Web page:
Sarong song in the Fijian Yasawa Islands

By Angela Gregory

In the charming Fijian Yasawa Islands, ANGELA GREGORY dresses for the tropics and gives up on her watch

Over a typical lunch of bread, meat, fish and tropical fruit, the strangers across the table under the palm trees look like your average backpackers or budget-minded tourists. By and large they are, but the low-key appeal of Fiji's pretty Yasawa Islands is also netting a new breed of traveller - the richpackers.

They shun the exclusive $2000 a night resorts they can easily afford, preferring to slum it with the ordinary folk at modest beachside resorts run by the local villagers who inhabit the chain of volcanic islands that make up the Yasawa group.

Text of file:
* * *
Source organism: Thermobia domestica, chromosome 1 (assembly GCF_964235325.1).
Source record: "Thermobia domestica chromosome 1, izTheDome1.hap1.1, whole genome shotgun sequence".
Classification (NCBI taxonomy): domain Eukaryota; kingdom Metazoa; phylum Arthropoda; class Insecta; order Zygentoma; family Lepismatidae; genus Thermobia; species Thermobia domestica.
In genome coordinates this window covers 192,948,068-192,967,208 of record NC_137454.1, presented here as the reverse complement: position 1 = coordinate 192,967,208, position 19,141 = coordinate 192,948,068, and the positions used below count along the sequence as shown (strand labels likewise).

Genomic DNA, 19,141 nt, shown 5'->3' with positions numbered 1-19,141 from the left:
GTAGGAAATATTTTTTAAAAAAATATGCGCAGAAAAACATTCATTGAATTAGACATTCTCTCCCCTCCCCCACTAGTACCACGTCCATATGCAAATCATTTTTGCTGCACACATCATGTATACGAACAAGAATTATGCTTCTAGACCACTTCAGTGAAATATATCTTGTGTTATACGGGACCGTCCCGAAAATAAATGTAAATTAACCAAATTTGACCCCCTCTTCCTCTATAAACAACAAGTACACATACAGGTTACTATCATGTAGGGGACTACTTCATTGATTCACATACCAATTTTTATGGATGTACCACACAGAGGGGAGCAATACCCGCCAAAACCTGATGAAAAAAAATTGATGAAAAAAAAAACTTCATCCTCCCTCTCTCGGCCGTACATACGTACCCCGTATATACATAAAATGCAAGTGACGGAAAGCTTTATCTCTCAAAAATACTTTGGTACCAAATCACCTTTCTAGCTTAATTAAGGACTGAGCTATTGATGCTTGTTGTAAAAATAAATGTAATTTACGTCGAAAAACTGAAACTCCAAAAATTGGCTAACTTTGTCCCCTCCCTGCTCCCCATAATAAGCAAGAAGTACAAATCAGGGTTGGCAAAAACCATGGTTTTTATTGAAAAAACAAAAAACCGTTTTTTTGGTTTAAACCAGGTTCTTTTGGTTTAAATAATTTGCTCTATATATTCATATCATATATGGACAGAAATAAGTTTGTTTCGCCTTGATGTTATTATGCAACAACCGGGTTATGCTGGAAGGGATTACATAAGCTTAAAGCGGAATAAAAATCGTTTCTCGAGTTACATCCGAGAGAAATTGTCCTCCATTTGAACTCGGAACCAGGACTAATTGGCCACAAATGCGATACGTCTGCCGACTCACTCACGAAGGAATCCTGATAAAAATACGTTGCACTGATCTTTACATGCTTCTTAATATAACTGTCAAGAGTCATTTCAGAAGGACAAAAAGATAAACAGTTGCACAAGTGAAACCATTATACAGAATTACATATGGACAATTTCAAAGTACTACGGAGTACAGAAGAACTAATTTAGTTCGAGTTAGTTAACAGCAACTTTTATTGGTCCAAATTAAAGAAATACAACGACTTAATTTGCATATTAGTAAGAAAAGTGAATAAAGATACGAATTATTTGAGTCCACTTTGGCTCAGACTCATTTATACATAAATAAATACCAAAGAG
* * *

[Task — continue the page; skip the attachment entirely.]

I wouldn't have known, but for a chance conversation back at Nadi at the end of a six-day whistle-stop introduction to the islands.

According to my well-placed source, I had dined with a hugely wealthy Scottish lord, the daughter of a not-to-be named, fabulously rich and high-profile English businessman, and a famous Japanese artist.

Oh, and a mysterious someone who worked for "The Government", but not the Fijian Government.

I wonder if any of them came back with a bout of Fiji tummy too.

Whoever they were they must have pretty much kept to themselves.

The sandy, sarong-slung creatures I found myself chatting with seemed bona-fide backpacker travellers.

They were twenty-something Europeans - mainly English, Irish and German - on the last legs of their travels through Asia, Australia and New Zealand.

Fiji was their last chance to consolidate their traveller tans and basically blob out before returning via America to their starting points.

For many it was a time of contemplation.